United States District Court, W.D. Arkansas, Fayetteville Division
ERIN L. WIEDEMANN UNITED STATES MAGISTRATE JUDGE
Johnny Lane Estep, brings this action pursuant to 42 U.S.C.
§ 405(g), seeking judicial review of a decision of the
Commissioner of the Social Security Administration
(Commissioner) denying his claims for a period of disability
and disability insurance benefits (DIB) and supplemental
security income (SSI) under the provisions of Titles II and
XVI of the Social Security Act (Act). In this judicial
review, the Court must determine whether there is substantial
evidence in the administrative record to support the
Commissioner's decision. See 42 U.S.C. §
protectively filed his current applications for DIB and SSI
on February 13, 2014, alleging an inability to work since
August 24, 2011, due to depression, anxiety, diabetes, and
problems with his back, neck, and legs. (Doc. 10, pp. 78, 90,
102, 115). An administrative video hearing was held on August
19, 2015, at which Plaintiff appeared with counsel and
testified. (Doc. 10, pp. 50-76).
written decision dated September 19, 2015, the ALJ found that
Plaintiff had severe impairments of cervical degenerative
disc disease (post ACF surgery for HNP at ¶ 5-C6),
diabetes mellitus, obesity, and depression. (Doc. 10, pp.
34-35). However, after reviewing all of the evidence
presented, the ALJ determined that Plaintiff's
impairments did not meet or equal the level of severity of
any impairment listed in the Listing of Impairments found in
Appendix I, Subpart P, Regulation No. 4. (Doc. 10, pp.
35-37). The ALJ found that Plaintiff retained the residual
functional capacity (RFC) to perform light work as defined in
20 CFR §§ 404.1567(b) and 416.967(b), except that
Plaintiff could frequently lift and/or carry ten pounds;
occasionally lift and/or carry twenty pounds; push and/or
pull within the limits of lifting and carrying; sit for a
total of six hours in an eight hour work day; stand and/or
walk for a total of six hours in an eight hour work day; and
occasionally reach overhead. (Doc. 10, pp. 37-40). With the
help of a vocational expert (VE), the ALJ determined that
Plaintiff could perform his past relevant work as a video
sales attendant, which was light, unskilled work. (Doc. 10,
then requested a review of the hearing decision by the
Appeals Council, which denied that request on May 20, 2016.
(Doc. 10, pp. 6-12). Subsequently, Plaintiff filed this
action. (Doc. 1). This case is before the undersigned
pursuant to the consent of the parties. (Doc. 6). Both
parties have filed appeal briefs, and the case is now ready
for decision. (Docs. 13, 16).
Court has reviewed the entire transcript. The complete set of
facts and arguments are presented in the parties' briefs,
and are repeated here only to the extent necessary.
Court's role is to determine whether the
Commissioner's findings are supported by substantial
evidence on the record as a whole. Ramirez v.
Barnhart, 292 F.3d 576, 583 (8th Cir. 2002). Substantial
evidence is less than a preponderance but it is enough that a
reasonable mind would find it adequate to support the
Commissioner's decision. The ALJ's decision must be
affirmed if the record contains substantial evidence to
support it. Edwards v. Barnhart, 314 F.3d 964, 966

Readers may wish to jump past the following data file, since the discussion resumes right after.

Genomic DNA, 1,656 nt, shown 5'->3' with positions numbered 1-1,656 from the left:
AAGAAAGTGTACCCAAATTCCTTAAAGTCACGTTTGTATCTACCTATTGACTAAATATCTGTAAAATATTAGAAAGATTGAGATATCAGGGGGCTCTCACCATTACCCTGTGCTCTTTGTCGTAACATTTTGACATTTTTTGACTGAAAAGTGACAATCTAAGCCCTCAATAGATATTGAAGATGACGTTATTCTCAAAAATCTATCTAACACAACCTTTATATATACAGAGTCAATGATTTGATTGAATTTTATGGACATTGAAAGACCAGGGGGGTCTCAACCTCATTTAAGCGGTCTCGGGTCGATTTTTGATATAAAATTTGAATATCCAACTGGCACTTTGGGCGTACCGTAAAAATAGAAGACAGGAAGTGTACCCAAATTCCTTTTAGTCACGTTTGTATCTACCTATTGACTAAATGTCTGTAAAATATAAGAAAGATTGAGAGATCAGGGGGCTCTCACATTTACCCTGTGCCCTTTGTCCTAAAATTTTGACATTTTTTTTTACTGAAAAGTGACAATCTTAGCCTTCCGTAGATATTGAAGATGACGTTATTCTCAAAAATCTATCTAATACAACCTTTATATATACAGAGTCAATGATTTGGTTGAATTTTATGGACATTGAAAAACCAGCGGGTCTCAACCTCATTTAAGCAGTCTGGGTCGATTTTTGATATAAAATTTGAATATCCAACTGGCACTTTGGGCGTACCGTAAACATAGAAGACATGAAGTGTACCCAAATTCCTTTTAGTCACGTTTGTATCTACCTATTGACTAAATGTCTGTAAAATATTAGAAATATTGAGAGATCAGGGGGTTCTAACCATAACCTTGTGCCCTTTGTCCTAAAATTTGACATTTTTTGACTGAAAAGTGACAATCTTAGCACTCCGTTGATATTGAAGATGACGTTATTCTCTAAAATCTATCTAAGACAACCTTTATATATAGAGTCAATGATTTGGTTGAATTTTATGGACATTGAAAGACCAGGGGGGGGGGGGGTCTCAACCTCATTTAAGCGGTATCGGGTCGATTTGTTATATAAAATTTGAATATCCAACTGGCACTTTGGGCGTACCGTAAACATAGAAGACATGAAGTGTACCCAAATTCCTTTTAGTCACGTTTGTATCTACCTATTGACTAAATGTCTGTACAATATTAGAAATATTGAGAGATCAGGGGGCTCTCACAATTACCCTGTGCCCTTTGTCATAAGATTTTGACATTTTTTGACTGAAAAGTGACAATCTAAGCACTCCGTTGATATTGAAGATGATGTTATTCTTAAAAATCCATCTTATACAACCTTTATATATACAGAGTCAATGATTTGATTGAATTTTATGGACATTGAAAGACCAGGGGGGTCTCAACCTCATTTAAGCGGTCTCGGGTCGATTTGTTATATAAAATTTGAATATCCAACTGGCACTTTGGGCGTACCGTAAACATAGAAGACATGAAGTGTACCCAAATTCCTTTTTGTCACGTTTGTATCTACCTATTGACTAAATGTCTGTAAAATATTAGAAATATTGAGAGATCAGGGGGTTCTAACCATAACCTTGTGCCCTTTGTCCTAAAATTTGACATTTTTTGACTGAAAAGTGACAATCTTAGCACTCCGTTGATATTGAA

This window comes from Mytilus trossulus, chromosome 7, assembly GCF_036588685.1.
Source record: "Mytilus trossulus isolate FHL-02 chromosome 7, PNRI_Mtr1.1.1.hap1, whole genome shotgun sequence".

(8th Cir. 2003). As long as there is substantial evidence in
the record that supports the Commissioner's decision, the
Court may not reverse it simply because substantial evidence
exists in the record that would have supported a contrary
outcome, or because the Court would have decided the case
differently. Haley v. Massanari, 258 F.3d 742, 747
(8th Cir. 2001). In other words, if after reviewing the
record it is possible to draw two inconsistent positions from
the evidence and one of those positions represents the
findings of the ALJ, the decision of the ALJ must be
affirmed. Young v. Apfel, 221 F.3d 1065, 1068 (8th
well-established that a claimant for Social Security
disability benefits has the burden of proving his disability
by establishing a physical or mental disability that has
lasted at least one year and that prevents him from engaging
in any substantial gainful activity. Pearsall v.
Massanari, 274 F.3d 1211, 1217 (8th Cir. 2001); see
also 42 U.S.C. §§ 423(d)(1)(A), 1382c
(a)(3)(A). The Act defines “physical or mental
impairment” as “an impairment that results from
anatomical, physiological, or psychological abnormalities
which are demonstrable by medically acceptable clinical and
laboratory diagnostic techniques.” 42 U.S.C. §
423(d)(3). A Plaintiff must show that his disability, not
simply his impairment, has lasted for at least twelve
Commissioner's regulations require her to apply a
five-step sequential evaluation process to each claim for
disability benefits: (1) whether the claimant has engaged in
substantial gainful activity since filing his claim; (2)
whether the claimant has a severe physical and/or mental
impairment or combination of impairments; (3) whether the
impairment(s) meet or equal an impairment in the listings;
(4) whether the impairment(s) prevent the claimant from doing
past relevant work; and, (5) whether the claimant is able to
perform other work in the national economy given his age,
education, and experience. See 20 C.F.R.
§§ 404.1520, 413.920. Only if the final stage is
reached does the fact finder consider the Plaintiff's
age, education, and work experience in light of his residual
functional capacity. See McCoy v. Schweiker, 683
F.2d 1138, 1141-42 (8th Cir. 1982), abrogated on other
grounds by Higgins v. Apfel, 222 F.3d 504, 505 (8th Cir.
2000); 20 C.F.R. §§ 404.1520, 416.920.
argues the following issues on appeal: 1) the ALJ erred in
his credibility analysis; 2) the ALJ erred in disregarding
the opinion of primary treating physician, Dr. Kendrick; and
3) the ALJ erred in his determination that Plaintiff retained
the RFC to perform a limited range of light
work. (Doc. 13).